Tories dismiss fishing harbour repairs by federal Liberals as 'electioneering'

Fishing vessels on the Digby, N.S., waterfront are shown on Sept. 10, 2022. (Anjuli Patil/CBC - image credit)
Fishing vessels on the Digby, N.S., waterfront are shown on Sept. 10, 2022. (Anjuli Patil/CBC - image credit)

The Trudeau government has announced that dozens of small craft harbours in Atlantic Canada and Quebec will be repaired in the coming year, setting the stage to pressure political rivals to support the federal budget.

Nova Scotia Liberal MP Mike Kelloway promised more repair work is to come, thanks to $463.3 million set aside for small craft harbours over the next three years.

With the Conservatives ahead in the polls, the planned repairs are a way of putting them (and the Bloc Québécois) on the defensive with a demand they vote for the budget.

"On one hand, the Atlantic Conservatives can't claim to be the voice of fishermen and their communities, and on the other hand vote against such measures, such as investing in economic hubs in coastal Canada," said Kelloway, the parliamentary secretary to Fisheries and Oceans Minister Diane Lebouthillier, on Monday.

'Electioneering at its best,' says Conservative MP

Conservative fisheries critic Clifford Small dismissed the announcement as "electioneering at its best."

"I've reached out to small craft harbours several times since the announcement was made in the budget, and they're completely in the dark on that funding increase," he said. "They have no idea how that $463 million is to be spent."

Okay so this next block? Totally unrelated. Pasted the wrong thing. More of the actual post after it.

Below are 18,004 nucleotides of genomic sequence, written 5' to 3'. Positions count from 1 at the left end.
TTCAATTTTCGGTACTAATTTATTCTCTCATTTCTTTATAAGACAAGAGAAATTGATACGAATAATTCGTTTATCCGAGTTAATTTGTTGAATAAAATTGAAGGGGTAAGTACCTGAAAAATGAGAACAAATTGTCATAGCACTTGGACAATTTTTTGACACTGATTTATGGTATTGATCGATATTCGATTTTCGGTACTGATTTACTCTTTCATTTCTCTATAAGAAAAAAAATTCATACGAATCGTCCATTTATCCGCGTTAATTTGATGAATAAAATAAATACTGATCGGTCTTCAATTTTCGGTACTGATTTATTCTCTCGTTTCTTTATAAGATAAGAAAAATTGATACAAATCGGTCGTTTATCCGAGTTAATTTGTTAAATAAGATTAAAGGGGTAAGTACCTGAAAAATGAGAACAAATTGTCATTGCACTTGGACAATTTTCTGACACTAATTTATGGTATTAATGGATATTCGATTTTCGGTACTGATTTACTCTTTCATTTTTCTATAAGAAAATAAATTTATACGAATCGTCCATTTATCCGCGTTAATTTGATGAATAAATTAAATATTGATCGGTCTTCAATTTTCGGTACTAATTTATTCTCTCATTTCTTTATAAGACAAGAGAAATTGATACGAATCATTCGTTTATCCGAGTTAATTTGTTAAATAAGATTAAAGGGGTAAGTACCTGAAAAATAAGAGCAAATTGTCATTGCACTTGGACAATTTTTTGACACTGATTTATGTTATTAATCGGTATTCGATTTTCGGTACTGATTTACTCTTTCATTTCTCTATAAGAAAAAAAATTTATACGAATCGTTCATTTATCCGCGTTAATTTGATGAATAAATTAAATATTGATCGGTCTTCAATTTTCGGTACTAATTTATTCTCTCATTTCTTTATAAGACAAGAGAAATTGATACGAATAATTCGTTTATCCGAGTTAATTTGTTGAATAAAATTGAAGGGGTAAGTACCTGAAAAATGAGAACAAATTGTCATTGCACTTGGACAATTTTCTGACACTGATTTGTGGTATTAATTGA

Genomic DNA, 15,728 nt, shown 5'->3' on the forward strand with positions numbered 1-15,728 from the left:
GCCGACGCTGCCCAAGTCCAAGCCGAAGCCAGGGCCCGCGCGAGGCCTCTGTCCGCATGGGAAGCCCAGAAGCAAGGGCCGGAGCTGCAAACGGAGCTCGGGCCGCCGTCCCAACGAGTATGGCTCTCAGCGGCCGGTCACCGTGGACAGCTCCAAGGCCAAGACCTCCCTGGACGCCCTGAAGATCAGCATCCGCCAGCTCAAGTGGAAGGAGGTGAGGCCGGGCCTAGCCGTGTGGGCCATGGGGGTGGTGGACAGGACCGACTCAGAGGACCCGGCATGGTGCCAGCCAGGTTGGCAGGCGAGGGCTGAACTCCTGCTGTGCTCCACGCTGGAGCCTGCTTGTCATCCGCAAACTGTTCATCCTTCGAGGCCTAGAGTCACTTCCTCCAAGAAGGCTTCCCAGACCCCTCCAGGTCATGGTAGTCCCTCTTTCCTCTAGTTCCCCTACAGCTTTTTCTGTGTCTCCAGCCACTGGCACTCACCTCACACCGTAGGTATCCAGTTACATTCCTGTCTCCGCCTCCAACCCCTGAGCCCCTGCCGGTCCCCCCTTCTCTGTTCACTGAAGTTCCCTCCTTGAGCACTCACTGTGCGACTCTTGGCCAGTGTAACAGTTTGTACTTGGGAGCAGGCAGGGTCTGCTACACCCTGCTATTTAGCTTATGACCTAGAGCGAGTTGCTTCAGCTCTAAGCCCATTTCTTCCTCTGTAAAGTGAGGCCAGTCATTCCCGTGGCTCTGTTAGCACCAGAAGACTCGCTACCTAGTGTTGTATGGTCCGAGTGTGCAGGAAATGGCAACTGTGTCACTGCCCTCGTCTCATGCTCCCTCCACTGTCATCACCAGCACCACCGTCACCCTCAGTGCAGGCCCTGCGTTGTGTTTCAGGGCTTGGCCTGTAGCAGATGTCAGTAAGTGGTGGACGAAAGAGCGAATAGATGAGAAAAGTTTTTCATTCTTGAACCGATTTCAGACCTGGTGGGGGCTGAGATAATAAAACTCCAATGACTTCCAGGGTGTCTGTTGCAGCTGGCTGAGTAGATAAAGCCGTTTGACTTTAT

Officials from Fisheries and Oceans said it's too early to comment on the costs of the projects because repairs and dredging are expected in the coming weeks. A breakdown will be available once the work is completed, a spokesperson said.

Small said his party has committed to double the small craft harbours budget.

He said the party would take a "wait-and-see" approach on supporting the Liberal budget.

Many of the announced repairs are for dredging

The vast majority of the projects announced Monday — 33 of 40 harbours — are for dredging, including at Ingonish in Cape Breton, which has still not fully recovered from Hurricane Fiona two and a half years ago.

Most of the 40 harbours are located east of Quebec.

Adam Burns, director general of fisheries resource management for Fisheries and Oceans, said all harbours impacted by Fiona are now operational, but longer-term work is still needed and money for that will come from the budget.

He said an analysis of dredging needs is being developed.